CONWAY — Hendrix College is partnering with Conway Regional Health System to run the school’s on-campus health clinic — which will also be open to the public — and to staff the school’s athletic training program.
Hendrix College President Bill Tsutsui said the collaboration is “perfect for our community.”
Conway Regional Chief Administrative Officer Rebekah Fincher called it “a true partnership.”
She said last week that contract details were being worked out.
“The primary focus is this first phase, which kicked off in August with the athletic training,” she said.
The plan is for Conway Regional Health System to renovate the Hendrix College Bookstore in The Village at Hendrix, a mixed-use development east of campus, to utilize for student health services, Tsutsui said last week. The bookstore’s new home hasn’t been decided, he said.
The clinic will also be open to the public, Hendrix employees and their dependents, according to the proposal. Now, only Hendrix students are seen at the clinic. Last year, the college enrollment was approximately 1,200.
“The first priority is going to be on students,” Tsutsui said. “The students are always going to be able to go to the head of the line and get what they need. I think it’s going to be a real amenity to students and The Village at Hendrix.”
Construction is expected to begin Oct. 1 on the bookstore space, Hendrix and Conway Regional officials said. Nabholz is the contractor for the project.
Fincher said the goal is to have a soft opening of the clinic — which will have a name to be determined — in spring 2020 and be firing on all cylinders when Hendrix students return in fall 2020.
“We will work on a name that’s fitting for both Hendrix and Conway Regional,” she said.
Necie Reed, director of student health services at Hendrix, will be employed by Conway Regional.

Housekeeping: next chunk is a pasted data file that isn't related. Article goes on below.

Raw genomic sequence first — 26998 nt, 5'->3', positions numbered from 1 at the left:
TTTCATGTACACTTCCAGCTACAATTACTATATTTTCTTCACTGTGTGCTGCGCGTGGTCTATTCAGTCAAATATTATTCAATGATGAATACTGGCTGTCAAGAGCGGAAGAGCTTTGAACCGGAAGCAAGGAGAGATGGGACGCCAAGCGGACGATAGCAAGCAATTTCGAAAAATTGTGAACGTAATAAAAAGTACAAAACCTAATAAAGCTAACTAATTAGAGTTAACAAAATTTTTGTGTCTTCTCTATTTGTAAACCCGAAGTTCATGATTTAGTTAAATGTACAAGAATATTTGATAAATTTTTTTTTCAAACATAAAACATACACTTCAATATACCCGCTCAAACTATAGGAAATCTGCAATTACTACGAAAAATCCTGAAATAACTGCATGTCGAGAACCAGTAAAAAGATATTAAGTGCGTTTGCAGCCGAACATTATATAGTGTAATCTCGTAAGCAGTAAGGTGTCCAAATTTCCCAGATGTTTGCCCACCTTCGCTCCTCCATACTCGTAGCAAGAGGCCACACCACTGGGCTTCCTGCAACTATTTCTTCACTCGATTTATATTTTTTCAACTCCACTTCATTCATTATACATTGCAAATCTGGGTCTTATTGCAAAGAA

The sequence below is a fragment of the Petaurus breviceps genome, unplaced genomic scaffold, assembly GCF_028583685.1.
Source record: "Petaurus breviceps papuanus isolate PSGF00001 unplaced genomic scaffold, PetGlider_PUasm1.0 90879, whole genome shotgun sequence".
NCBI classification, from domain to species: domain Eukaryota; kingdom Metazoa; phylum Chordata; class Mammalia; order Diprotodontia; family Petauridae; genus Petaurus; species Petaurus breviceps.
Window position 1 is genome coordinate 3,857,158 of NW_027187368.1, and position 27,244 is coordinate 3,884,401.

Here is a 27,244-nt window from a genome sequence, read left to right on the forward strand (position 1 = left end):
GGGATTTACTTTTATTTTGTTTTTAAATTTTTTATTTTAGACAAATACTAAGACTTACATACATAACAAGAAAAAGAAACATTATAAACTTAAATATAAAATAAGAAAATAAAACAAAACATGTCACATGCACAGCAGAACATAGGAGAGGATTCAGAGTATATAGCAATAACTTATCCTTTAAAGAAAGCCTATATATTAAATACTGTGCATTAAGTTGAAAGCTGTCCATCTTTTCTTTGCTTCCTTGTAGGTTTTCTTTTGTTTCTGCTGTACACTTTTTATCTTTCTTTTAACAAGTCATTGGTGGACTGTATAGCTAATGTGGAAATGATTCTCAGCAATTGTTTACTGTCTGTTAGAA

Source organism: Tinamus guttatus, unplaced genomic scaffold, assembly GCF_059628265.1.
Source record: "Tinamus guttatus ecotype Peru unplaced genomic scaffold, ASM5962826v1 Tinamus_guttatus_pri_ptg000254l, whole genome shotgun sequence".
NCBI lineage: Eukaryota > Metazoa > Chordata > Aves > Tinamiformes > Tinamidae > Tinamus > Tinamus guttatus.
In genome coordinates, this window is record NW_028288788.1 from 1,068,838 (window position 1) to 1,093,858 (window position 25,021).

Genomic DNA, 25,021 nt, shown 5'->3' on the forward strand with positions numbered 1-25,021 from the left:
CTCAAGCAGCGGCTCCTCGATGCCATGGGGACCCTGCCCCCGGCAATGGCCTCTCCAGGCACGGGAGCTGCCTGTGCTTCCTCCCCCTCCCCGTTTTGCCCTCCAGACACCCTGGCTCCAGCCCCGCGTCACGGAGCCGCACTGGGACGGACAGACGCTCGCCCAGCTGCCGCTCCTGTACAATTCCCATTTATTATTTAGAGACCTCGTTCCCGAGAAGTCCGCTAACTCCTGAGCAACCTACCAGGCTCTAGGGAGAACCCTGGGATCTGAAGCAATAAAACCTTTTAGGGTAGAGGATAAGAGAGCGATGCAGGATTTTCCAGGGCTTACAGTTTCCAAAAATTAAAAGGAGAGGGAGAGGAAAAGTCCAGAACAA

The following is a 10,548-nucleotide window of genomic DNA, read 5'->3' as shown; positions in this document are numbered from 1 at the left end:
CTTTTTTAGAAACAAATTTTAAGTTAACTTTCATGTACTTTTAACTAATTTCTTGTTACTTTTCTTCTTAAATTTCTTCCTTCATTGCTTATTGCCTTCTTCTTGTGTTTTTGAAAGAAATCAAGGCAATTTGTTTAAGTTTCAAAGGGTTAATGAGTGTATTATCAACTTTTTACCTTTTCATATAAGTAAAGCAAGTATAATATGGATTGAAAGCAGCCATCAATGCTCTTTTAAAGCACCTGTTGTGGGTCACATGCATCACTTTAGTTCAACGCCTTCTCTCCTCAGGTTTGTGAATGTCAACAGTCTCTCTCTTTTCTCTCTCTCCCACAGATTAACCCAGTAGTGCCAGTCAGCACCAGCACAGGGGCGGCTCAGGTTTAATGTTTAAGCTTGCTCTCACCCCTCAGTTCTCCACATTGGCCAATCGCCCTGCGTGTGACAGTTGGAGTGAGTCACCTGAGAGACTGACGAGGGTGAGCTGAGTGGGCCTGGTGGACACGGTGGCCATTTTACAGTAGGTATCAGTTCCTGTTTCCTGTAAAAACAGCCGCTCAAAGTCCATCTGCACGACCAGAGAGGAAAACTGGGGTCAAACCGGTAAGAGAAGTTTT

“We’re really thrilled,” Tsutsui said.
Fincher said expanded services for students will be determined after talking with Reed.
“Obviously, the focus needs to be on students. What is key is, we’re going to work in partnership with [Reed] to establish what that clinic needs,” Fincher said.
The interior of the approximately 3,050-square-foot clinic will be designed “from scratch,” she said.
The Hendrix College Office of Student Health Services is in a former home at 1541 Washington Ave., west of the main campus. Mental-health services will continue in that location for now, Tsutsui said.
Conway Regional will not provide those services at this time, Fincher said.
Hendrix students, who are required to have insurance, receive free health care on campus, according to the Request for Proposals.
When asked if the students will receive a number of free visits before insurance is billed, Rob O’Connor, vice president for marketing communications at Hendrix, said via an email, “We are finalizing arrangements and look forward to sharing those with the community as soon as they are complete.”
In her response to the question, Fincher said details in the partnership related to the clinic are being developed.
Hendrix sent selected providers a request for proposals in March, with a deadline of April 29, and chose Conway Regional on May 21, Fincher said.
Tsutsui said the proposal was driven by a desire for the school to outsource its athletic-training program.
“We were looking for a better way to do our athletic-training program, which demands are higher and higher in every year. It’s a strong and growing program at Hendrix. … That’s how this whole thing started,” Tsutsui said. Hendrix has 21 NCAA sports.